May 20, 2015
by James Fryman
Time and time again, we hear of companies achieving rapid acceleration with DevOps. Companies are touting success with the metric of deploys/day, sharing new baselines of 10, 50 or even 100 deploys/day. In more mature organizations the likes of LinkedIn, Netflix, Etsy, Facebook and others, this number is a startling 1,000+ number. But, what does this even mean?
Unpacking this number is often one IT leaders stumble on, and is the greatest source of pushback when talking about rapid acceleration. How stable is the software being delivered? How many of these deployments are successful? What constitutes a deployment?
These questions and more often end up creating analysis paralysis, and nothing changes. In fact, the most common response starts with, “There is no way we could implement something like that at my company because…” We know this to be false. Companies who have traditionally delivered in a waterfall fashion with a single, bloated deploy per month or quarter are successfully transitioning to rapid deployment posting similar baseline numbers as other teams.
How then can you be successful in beginning software delivery? There is no single silver bullet or magic wand, but there is a fairly prescriptive methodology for achieving our goal of rapid delivery. Let’s dive in and take a look on how to get started.
Let’s set the stage with some key principles that will light the path ahead. They are:
In a nutshell, the goal should be to Deploy Fast, Fail Fast, Learn Fast, and Improve Fast. This is a never-ending task, and it is important to consider it as such. Too many times, a project is spun up to start working on these tasks, and inevitably that project ends. Unless continual improvement becomes a core tenant of delivery, any efforts risk falling apart at the seams over time.
With these rules in mind, let’s continue.
The first stop is incidentally not within the delivery organization, but rather the development organization. This is where the empathy that is so often discussed alongside DevOps will come in; we first need to ensure the developers who are delivering features are equipped for success.
How is software developed? What does it really mean to get into the flow of production? Ask yourself questions like: how is code introduced into the source tree? What does acceptance of that code look like? (For example: are there code formatting guidelines, are tests needed, etc).
Once this is understood, the key is the gate that exists to advance code to the next stage of delivery. This is where bottlenecks often exist, and often have valid historic cases for existing. Usually, this is to try and improve quality by introducing checkpoints, but these checkpoints are often human driven, and will invariably contain defects of their own.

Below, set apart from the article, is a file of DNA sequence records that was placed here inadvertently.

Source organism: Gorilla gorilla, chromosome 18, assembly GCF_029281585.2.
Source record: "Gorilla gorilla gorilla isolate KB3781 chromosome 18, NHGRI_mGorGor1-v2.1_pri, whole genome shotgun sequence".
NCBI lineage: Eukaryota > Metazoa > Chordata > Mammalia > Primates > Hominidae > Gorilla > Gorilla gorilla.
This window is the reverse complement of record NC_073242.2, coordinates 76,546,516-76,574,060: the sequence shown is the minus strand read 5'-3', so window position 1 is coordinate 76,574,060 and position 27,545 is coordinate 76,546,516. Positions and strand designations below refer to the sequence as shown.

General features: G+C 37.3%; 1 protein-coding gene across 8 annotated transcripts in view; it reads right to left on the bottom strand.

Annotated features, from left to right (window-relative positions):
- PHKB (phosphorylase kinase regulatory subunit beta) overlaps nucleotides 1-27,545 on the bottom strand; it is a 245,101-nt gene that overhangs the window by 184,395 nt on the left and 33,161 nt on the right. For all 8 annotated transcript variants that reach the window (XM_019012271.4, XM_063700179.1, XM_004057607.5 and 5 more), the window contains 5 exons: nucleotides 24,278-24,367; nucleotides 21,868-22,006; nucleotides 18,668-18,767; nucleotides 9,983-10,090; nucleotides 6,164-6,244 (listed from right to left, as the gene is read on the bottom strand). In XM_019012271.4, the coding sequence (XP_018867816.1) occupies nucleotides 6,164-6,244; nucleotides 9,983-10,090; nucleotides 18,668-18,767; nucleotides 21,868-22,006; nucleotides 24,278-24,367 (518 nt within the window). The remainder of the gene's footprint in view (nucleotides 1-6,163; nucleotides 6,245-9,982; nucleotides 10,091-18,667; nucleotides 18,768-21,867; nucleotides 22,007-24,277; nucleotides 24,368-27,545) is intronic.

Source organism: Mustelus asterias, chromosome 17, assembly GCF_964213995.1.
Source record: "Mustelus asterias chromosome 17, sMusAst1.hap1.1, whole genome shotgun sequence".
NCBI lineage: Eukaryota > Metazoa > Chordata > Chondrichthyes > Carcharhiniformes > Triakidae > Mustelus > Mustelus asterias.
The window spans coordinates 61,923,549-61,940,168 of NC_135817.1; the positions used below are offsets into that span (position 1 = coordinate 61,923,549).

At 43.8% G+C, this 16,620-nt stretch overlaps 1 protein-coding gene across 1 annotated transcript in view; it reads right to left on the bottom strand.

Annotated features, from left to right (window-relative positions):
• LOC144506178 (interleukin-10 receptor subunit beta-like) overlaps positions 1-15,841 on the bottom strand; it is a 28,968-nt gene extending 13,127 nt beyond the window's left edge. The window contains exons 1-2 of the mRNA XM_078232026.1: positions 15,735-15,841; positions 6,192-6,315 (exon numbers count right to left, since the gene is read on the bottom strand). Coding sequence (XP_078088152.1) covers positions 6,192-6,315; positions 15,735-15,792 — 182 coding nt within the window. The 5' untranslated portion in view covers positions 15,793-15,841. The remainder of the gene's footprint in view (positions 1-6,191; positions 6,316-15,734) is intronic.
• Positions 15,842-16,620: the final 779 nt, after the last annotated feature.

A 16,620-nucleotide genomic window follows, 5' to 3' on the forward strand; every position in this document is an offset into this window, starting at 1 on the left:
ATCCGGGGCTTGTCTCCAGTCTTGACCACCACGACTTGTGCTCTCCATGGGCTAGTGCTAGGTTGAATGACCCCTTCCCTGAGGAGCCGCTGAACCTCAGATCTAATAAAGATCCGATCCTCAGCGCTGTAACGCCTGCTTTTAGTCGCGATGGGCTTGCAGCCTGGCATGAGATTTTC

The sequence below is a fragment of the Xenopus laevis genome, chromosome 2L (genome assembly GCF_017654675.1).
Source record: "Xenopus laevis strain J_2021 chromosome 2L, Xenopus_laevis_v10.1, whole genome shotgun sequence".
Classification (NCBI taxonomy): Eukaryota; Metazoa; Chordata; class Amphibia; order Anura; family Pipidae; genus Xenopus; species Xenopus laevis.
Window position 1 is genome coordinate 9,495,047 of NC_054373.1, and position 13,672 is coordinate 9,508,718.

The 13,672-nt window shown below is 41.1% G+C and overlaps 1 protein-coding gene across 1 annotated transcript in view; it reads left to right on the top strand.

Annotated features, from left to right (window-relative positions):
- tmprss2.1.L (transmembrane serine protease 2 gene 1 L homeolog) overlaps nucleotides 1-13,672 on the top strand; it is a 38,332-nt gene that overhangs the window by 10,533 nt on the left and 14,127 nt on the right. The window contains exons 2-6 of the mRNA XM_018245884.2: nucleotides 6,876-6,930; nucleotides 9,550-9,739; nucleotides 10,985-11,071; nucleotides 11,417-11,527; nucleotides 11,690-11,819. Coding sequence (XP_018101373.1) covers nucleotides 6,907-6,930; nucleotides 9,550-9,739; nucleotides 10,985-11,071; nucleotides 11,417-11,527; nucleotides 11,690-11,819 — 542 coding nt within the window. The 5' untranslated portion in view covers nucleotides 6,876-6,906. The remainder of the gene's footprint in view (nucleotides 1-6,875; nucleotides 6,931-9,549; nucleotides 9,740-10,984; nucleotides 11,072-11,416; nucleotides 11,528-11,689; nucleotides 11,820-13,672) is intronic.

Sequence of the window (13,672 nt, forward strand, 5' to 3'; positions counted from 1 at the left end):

It is important to make the distinction around delivery of code or delivery of features versus the delivery of the software itself. Both are important as illustrated in the next section, but two sides of the same coin that are often separated duties. In the context of the entire system, the need is the same: identify opportunities to reduce friction by either removing steps from process (non-value add unnecessary, vestiges of old days) or introducing automation to move things along.
These conversations are always enlightening, as it will become pretty apparent where the slowdowns occur after some initial conversations. Keep those brain juices flowing, and let’s continue.
Keep in mind:
By this point, it is possible that you have a laundry list of things you have already identified as areas to improve. But, where do you focus? The default tendency is to clean up shop first, and then go work with external teams to try and integrate better. However, that is actually the least ideal thing to do, because it ends up creating silos of isolation. Possibly against your better judgment, plan on integrating first.
Your first steps should be focused on two objectives. The first of which is to embed yourself into the development work stream… get work items from development via their existing process and find yourself an advocate. This advocate will be your “first follower,” and will help you understand what changes are working and which are not, and will provide valuable and honest feedback that may not come from other members not because they don’t care, but as their energy is focused on other things. It is almost a necessity to start small.
The point of empathy that comes up most times DevOps is mentioned will come into major play here. No matter what efforts that you make to try to improve things, any friction introduced into the life of a developer will dramatically affect your success in any real change. For example: It may be advantageous for you to change the underlying ticketing platform for you all to communicate better, but if you disrupt the existing delivery pipeline, the odds of making new friends may go down a bit.